Live updates: DeJoy pushes back on criticism of changes to Postal Service, says he won’t restore mail-sorting machines

Rep. Debbie Wasserman Schultz (D-Fla.) jousted with DeJoy on the Postal Service’s removal of mail-sorting machines, accusing DeJoy of assigning responsibility to local leaders to determine processing capacity but refusing to allow them to reinstall machines that the agency plans to dismantle.

In an earlier exchange with Rep. Stephen F. Lynch (D-Mass.), DeJoy forcefully declared he would not allow postal workers to replace the close to 700 sorting machines — more than 10 percent of the Postal Service’s inventory — that the agency has removed in recent months. He also said under questioning from Rep. Harley Rouda (D-Calif.) that the determination to remove machines was made by the Postal Service’s operations department and by local managers.

“There must be a reason. I didn’t do it,” DeJoy said.

Wasserman Schultz accused DeJoy of “not being honest with the committee” about the machine removals, arguing that he was “hiding” plans for their disposal “while removing them at a breakneck pace.”

Wasserman Schultz said Postal Service staffers briefed the committee on Aug. 4, saying “you’d be moving machines around to where they were needed most,” without mentioning completely removing machines. On Aug. 11, she said, the Postal Service’s general counsel wrote to the committee without mentioning machine removals, and on Aug. 14, she said, her office was told that capacity was being expanded at the Royal Palm processing facility in South Florida and that machines would not be removed.

“It was only after I spoke with local postal workers that I was told about the [Flat Sequencing System] machine at Royal Palm, which has been shut down and roped off since July,” she said. “Press outlets finally revealed the internal plan to remove more than 600-plus sorting machines. You were not transparent. We had to get it from news reports.”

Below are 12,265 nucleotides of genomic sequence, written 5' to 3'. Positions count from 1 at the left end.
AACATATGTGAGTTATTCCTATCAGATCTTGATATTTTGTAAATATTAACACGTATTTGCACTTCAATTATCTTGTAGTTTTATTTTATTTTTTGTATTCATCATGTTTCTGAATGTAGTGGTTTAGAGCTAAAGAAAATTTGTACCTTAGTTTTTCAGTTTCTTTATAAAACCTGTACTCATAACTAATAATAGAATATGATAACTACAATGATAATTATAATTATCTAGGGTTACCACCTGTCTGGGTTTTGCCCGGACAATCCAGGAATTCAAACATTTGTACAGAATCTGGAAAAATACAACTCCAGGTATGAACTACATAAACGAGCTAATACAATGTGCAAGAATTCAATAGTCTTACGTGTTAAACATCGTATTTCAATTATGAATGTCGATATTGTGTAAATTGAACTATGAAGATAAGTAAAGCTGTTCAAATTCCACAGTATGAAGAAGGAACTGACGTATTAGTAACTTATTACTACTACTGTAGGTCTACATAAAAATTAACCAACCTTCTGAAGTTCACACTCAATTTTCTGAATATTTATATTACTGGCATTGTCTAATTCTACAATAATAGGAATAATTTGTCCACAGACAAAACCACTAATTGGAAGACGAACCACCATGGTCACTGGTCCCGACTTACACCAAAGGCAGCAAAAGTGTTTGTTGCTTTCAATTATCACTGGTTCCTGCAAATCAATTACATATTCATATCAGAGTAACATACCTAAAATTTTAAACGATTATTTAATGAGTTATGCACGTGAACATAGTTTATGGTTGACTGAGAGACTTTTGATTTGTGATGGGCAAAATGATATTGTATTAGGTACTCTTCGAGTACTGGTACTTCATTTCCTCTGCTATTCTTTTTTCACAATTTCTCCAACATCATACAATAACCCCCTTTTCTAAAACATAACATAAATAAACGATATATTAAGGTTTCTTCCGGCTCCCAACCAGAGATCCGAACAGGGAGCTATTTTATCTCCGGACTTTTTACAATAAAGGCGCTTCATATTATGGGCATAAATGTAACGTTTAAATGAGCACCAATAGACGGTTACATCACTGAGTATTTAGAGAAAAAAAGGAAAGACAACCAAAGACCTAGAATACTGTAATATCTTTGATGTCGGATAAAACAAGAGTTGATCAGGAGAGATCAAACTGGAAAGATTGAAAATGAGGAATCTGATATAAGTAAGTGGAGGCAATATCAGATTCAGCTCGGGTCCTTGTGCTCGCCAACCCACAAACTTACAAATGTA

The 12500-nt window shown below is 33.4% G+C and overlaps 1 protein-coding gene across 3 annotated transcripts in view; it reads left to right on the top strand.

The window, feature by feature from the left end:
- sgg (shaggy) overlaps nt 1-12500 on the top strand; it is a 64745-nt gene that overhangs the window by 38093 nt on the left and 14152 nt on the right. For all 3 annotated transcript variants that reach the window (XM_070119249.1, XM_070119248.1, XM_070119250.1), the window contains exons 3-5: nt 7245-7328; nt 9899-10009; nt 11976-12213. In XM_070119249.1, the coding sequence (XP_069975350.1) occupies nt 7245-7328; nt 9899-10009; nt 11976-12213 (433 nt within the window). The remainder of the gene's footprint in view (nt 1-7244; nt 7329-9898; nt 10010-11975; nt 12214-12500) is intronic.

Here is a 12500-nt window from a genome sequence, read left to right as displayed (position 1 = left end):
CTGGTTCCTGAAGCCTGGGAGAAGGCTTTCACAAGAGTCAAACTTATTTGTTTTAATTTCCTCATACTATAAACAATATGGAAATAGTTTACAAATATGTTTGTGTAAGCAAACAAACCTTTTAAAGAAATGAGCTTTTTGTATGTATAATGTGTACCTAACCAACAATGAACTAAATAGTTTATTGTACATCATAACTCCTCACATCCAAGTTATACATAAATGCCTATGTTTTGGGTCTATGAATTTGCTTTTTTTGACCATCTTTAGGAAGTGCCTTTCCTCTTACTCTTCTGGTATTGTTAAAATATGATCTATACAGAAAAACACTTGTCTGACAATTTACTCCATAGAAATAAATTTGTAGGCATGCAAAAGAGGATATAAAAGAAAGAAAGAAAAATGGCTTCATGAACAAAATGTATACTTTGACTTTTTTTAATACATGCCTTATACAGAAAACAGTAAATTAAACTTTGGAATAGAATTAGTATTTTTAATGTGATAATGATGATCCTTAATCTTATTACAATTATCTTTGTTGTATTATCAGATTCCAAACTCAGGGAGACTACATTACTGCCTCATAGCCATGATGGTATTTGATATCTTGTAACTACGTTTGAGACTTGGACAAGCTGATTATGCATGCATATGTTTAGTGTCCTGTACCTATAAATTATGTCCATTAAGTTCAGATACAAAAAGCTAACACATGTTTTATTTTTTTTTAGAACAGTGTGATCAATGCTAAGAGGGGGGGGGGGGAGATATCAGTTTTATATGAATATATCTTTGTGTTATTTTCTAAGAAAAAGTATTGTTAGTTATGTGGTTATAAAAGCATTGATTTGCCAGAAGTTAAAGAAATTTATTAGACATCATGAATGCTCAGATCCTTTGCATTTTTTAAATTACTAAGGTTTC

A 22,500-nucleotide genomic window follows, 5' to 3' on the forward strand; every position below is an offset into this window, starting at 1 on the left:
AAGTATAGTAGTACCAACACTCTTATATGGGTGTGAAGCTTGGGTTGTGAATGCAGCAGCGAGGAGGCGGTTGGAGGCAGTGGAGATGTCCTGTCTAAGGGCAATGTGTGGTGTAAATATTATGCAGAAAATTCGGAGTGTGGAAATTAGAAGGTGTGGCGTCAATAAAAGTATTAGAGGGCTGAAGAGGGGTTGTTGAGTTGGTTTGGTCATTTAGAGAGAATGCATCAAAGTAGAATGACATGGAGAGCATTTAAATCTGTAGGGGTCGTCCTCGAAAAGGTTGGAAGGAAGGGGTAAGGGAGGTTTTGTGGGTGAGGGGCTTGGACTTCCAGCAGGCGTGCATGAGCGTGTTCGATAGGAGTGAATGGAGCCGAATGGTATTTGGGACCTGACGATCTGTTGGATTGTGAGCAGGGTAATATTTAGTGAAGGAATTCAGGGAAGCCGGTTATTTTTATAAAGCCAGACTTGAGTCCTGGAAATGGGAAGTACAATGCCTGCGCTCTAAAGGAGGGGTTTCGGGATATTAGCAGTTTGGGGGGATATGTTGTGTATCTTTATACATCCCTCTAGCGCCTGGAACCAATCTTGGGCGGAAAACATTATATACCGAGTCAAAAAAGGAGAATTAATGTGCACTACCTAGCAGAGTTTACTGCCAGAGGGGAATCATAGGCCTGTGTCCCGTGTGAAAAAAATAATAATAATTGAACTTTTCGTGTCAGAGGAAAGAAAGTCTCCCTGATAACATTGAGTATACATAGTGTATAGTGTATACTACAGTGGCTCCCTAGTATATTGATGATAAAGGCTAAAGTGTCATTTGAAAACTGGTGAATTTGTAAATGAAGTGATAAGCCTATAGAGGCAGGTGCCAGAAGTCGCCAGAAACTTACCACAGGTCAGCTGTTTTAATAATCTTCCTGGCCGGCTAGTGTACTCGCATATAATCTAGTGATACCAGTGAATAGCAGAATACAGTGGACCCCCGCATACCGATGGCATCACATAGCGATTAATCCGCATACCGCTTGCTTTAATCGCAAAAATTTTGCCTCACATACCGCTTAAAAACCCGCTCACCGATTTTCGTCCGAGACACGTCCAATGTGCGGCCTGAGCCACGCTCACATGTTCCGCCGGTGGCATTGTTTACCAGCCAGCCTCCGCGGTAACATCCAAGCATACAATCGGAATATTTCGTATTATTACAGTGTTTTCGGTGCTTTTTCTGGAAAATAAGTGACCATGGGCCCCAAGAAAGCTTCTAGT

Wasserman Schultz asked DeJoy whether he knew of any managers who had requested to reconnect mail-sorting machines.

“How would I know that?” DeJoy responded.

“You’re in charge,” Wasserman Schultz shot back. She displayed an image moments later of a bar code sorter machine at a Florida facility that was unplugged but remained in place, saying postal workers were not authorized to plug it back in.

“Do you believe that it is the local handlers’ job to decide whether they need a sorting machine?” Wasserman Schultz asked. “And will you give them the freedom to plug the machines back in and bring machines that haven’t been taken apart back online in order to make sure we can get the mail out on time, which you acknowledge has gotten worse since your arrival?”

“That was a long list of accusations,” DeJoy said, but Wasserman Schultz cut in.

“No, I just want a simple answer to the question,” she said.

DeJoy interrupted. “Well it’s my time now,” he said. “Is it my time?”

“No, no,” Wasserman Schultz said. “It’s always my time. And I’d like an answer to the question.”

“We have a management team that is responsible for making decisions as to what machines are used and not used,” DeJoy said.

“But those things are decided locally,” Wasserman Schultz responded, as Republican members of the committee argued that she had exceeded her time. “Will you let them decide that locally?”

“No,” DeJoy said.